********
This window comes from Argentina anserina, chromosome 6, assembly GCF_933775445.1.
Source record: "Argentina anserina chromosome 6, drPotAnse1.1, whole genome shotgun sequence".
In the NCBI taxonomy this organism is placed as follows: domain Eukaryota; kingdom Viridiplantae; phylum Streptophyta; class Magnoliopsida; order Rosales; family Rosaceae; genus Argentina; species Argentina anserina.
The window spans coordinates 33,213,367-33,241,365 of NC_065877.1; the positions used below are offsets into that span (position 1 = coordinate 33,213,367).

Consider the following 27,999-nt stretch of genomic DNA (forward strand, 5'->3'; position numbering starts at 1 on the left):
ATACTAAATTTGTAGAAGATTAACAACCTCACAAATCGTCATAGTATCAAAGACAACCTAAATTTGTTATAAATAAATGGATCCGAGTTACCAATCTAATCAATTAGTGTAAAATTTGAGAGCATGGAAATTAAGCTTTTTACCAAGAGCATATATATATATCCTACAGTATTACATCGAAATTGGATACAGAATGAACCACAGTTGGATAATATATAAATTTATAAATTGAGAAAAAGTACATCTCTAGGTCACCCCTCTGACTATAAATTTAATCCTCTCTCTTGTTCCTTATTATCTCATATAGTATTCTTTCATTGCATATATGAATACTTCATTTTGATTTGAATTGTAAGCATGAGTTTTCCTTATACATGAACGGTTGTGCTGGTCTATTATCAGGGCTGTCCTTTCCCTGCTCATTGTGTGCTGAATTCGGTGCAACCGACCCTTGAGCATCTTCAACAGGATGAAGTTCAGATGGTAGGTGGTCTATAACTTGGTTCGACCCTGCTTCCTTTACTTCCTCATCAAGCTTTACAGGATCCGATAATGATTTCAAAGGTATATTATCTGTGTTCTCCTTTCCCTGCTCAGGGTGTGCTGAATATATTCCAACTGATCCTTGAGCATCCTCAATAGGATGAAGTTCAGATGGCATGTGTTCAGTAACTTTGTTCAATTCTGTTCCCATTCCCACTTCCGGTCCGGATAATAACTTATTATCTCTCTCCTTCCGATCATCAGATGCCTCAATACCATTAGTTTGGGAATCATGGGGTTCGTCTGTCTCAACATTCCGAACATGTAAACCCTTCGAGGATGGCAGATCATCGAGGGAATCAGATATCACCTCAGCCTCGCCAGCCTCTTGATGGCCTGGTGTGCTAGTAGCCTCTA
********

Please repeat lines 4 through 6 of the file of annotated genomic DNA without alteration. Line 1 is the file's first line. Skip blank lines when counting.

The window spans coordinates 33,213,367-33,241,365 of NC_065877.1; the positions used below are offsets into that span (position 1 = coordinate 33,213,367).

Consider the following 27,999-nt stretch of genomic DNA (forward strand, 5'->3'; position numbering starts at 1 on the left):
ATACTAAATTTGTAGAAGATTAACAACCTCACAAATCGTCATAGTATCAAAGACAACCTAAATTTGTTATAAATAAATGGATCCGAGTTACCAATCTAATCAATTAGTGTAAAATTTGAGAGCATGGAAATTAAGCTTTTTACCAAGAGCATATATATATATCCTACAGTATTACATCGAAATTGGATACAGAATGAACCACAGTTGGATAATATATAAATTTATAAATTGAGAAAAAGTACATCTCTAGGTCACCCCTCTGACTATAAATTTAATCCTCTCTCTTGTTCCTTATTATCTCATATAGTATTCTTTCATTGCATATATGAATACTTCATTTTGATTTGAATTGTAAGCATGAGTTTTCCTTATACATGAACGGTTGTGCTGGTCTATTATCAGGGCTGTCCTTTCCCTGCTCATTGTGTGCTGAATTCGGTGCAACCGACCCTTGAGCATCTTCAACAGGATGAAGTTCAGATGGTAGGTGGTCTATAACTTGGTTCGACCCTGCTTCCTTTACTTCCTCATCAAGCTTTACAGGATCCGATAATGATTTCAAAGGTATATTATCTGTGTTCTCCTTTCCCTGCTCAGGGTGTGCTGAATATATTCCAACTGATCCTTGAGCATCCTCAATAGGATGAAGTTCAGATGGCATGTGTTCAGTAACTTTGTTCAATTCTGTTCCCATTCCCACTTCCGGTCCGGATAATAACTTATTATCTCTCTCCTTCCGATCATCAGATGCCTCAATACCATTAGTTTGGGAATCATGGGGTTCGTCTGTCTCAACATTCCGAACATGTAAACCCTTCGAGGATGGCAGATCATCGAGGGAATCAGATATCACCTCAGCCTCGCCAGCCTCTTGATGGCCTGGTGTGCTAGTAGCCTCTA